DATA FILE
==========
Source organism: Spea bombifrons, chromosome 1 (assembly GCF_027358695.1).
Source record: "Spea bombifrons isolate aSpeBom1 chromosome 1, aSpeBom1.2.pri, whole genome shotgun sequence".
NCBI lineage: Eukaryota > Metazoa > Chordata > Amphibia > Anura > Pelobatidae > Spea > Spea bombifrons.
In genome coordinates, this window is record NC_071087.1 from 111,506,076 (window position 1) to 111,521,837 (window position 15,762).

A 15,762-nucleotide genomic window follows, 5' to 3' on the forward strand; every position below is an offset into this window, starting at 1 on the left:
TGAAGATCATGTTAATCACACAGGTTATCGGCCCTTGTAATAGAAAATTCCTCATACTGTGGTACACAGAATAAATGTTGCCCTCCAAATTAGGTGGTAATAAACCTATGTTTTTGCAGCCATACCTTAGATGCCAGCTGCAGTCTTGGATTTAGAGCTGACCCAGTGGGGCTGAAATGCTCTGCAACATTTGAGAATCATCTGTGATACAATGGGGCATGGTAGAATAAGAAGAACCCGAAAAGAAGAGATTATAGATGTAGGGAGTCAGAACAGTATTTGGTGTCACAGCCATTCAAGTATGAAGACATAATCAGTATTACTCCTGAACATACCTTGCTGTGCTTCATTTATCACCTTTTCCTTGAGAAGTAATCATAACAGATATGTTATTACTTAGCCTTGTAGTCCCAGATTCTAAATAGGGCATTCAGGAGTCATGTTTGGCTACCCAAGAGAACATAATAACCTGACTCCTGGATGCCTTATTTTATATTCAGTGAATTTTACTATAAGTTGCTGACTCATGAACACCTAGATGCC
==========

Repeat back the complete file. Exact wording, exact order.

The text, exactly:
Source organism: Spea bombifrons, chromosome 1 (assembly GCF_027358695.1).
Source record: "Spea bombifrons isolate aSpeBom1 chromosome 1, aSpeBom1.2.pri, whole genome shotgun sequence".
NCBI lineage: Eukaryota > Metazoa > Chordata > Amphibia > Anura > Pelobatidae > Spea > Spea bombifrons.
In genome coordinates, this window is record NC_071087.1 from 111,506,076 (window position 1) to 111,521,837 (window position 15,762).

A 15,762-nucleotide genomic window follows, 5' to 3' on the forward strand; every position below is an offset into this window, starting at 1 on the left:
TGAAGATCATGTTAATCACACAGGTTATCGGCCCTTGTAATAGAAAATTCCTCATACTGTGGTACACAGAATAAATGTTGCCCTCCAAATTAGGTGGTAATAAACCTATGTTTTTGCAGCCATACCTTAGATGCCAGCTGCAGTCTTGGATTTAGAGCTGACCCAGTGGGGCTGAAATGCTCTGCAACATTTGAGAATCATCTGTGATACAATGGGGCATGGTAGAATAAGAAGAACCCGAAAAGAAGAGATTATAGATGTAGGGAGTCAGAACAGTATTTGGTGTCACAGCCATTCAAGTATGAAGACATAATCAGTATTACTCCTGAACATACCTTGCTGTGCTTCATTTATCACCTTTTCCTTGAGAAGTAATCATAACAGATATGTTATTACTTAGCCTTGTAGTCCCAGATTCTAAATAGGGCATTCAGGAGTCATGTTTGGCTACCCAAGAGAACATAATAACCTGACTCCTGGATGCCTTATTTTATATTCAGTGAATTTTACTATAAGTTGCTGACTCATGAACACCTAGATGCC